5 Questions With Fantastic Designers – with Alastair Simpson

A quick interview with one of the most talented designers around

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Helena Trampe

22/05/2024; 6 min read Loud!

Alastair Simpson is a leader and mentor, serving as VP of Design at Dropbox. In this role, he leads the talented and diverse Design team at Dropbox across Brand, Product Design, Writing, and Research. 

He loves working with multi-disciplinary teams to solve complex business and customer challenges. His passion – turning human-centered design inward, to create the future of work. Which was a catalyst behind Dropbox’s innovative Virtual First approach to remote work. It also inspired the Virtual First Toolkit, developed to capture Dropbox lessons to help businesses navigate the dramatic shift in office work, since the invention of the 40-hour work week.

Prior to Dropbox, Alastair was Head of Design at Atlassian for six years. Where he helped scale the design team from 20 to over 250 employees, and the company from 900-5000 employees, as well as through a successful IPO. He has also worked with other large brands, start-ups, and scale-ups across the U.S., UK, Europe, Australia, and Southeast Asia.

Alastair earned an honors degree from Brunel University, London. Obtaining knowledge within consumer behavior, psychology, business studies, marketing, and sport sciences. Alastair is a father, and currently living in the Bay Area with his wife and two kids, Frankie and Buddy, ages 9 and 7, who are a daily source of inspiration, pride, and learning. He’s also quite proud of his ever-growing tee-shirt collection.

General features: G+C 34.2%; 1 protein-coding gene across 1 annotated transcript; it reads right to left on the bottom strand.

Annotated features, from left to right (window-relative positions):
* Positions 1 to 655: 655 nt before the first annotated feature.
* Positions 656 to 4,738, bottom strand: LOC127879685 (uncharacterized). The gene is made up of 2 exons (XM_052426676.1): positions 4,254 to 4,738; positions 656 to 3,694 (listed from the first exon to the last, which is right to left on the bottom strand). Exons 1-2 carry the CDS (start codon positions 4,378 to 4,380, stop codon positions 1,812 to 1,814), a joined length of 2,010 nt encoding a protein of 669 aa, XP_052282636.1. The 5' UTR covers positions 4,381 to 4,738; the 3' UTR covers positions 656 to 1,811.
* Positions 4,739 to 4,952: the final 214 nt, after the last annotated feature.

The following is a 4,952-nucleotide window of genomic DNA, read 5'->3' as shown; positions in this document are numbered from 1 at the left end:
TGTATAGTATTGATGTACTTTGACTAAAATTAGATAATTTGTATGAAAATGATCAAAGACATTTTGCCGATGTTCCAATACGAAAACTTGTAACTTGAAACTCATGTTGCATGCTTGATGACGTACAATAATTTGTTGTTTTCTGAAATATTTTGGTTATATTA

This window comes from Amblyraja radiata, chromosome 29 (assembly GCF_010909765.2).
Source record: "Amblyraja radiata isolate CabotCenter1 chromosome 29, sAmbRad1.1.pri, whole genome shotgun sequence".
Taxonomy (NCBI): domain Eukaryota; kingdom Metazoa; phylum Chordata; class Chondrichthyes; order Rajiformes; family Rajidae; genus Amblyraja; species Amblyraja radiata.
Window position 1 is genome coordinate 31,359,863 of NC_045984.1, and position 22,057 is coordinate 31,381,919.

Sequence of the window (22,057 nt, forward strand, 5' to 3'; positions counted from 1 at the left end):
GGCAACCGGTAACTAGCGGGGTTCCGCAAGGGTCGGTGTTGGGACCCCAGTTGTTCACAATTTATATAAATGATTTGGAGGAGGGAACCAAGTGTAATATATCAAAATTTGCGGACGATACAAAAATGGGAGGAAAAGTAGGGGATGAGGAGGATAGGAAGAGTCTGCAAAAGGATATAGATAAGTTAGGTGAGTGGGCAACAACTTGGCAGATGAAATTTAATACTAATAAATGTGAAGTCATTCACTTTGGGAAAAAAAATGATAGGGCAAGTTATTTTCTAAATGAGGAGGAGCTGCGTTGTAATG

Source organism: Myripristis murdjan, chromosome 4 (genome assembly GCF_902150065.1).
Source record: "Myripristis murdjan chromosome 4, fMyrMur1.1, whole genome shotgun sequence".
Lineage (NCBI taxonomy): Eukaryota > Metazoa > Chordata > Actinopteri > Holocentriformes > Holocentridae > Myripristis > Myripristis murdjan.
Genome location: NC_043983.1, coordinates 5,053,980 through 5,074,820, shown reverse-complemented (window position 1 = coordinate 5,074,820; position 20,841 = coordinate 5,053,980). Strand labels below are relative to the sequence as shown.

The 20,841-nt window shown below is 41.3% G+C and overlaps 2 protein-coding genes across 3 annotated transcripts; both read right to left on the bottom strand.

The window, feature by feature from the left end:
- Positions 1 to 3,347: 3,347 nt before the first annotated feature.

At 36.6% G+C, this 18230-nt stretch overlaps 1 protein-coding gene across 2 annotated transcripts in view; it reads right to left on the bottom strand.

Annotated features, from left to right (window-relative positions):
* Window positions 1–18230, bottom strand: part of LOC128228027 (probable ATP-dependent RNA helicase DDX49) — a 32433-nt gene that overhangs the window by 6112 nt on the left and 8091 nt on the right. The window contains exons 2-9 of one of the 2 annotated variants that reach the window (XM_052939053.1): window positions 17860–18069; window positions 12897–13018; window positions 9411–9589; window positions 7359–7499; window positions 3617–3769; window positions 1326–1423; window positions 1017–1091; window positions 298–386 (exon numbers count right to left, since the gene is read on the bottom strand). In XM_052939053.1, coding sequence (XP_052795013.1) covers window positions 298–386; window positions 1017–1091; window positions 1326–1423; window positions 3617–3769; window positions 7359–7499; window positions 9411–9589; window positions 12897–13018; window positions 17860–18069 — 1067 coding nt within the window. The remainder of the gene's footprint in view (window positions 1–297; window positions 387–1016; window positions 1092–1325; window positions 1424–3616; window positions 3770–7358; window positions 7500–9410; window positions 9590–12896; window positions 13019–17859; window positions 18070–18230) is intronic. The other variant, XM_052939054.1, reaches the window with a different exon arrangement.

Virtual Firt Toolkit

Images from the Virtual First Toolkit on Dropbox.com

1. What design trends do you think will take off this year and more in the future?

I think we’ll see a strong return of focus on the craft of design, and building quality products. For me, quality is a way of working. At the heart of that way of working is a focus on the foundational skills of the craft of design. For the last two decades, design as a discipline has sprawled -and the focus has been on scaling teams, turning design into a factory-like operation (in tandem, removing judgment, and taste from the process), and letting metrics alone define what we think great products look like. We lost our focus on the foundational aspects of our craft. And the result is that many products work just okay, and everything looks and feels very homogenous. 

From this shift, I believe we’ve lost our way and no longer build products with a high degree of care or craft. We no longer build teams around a strong ethos of craft, which is needed to deliver quality products. And as we’ve scaled so fast, we’ve lost the true skills around the craft needed to deliver great products. 

When you think about a physical or digital product that you truly love, you probably have that connection due to the designer who built it. They understood the skills underpinning their craft, and cared enough to make it special. They understood that they had a responsibility to make something that worked and mattered for their customer. We want more of this. I, therefore, think we’ll see the return of that strong focus on the craft of design and building quality products.

Alastair Simpson latest

Image of Alastair’s latest Tool + Kit -Creative Culture from Dropbox.Design

2. When it comes to making design and the design industry more diverse, equal, and inclusive, what changes are needed or would you like to see?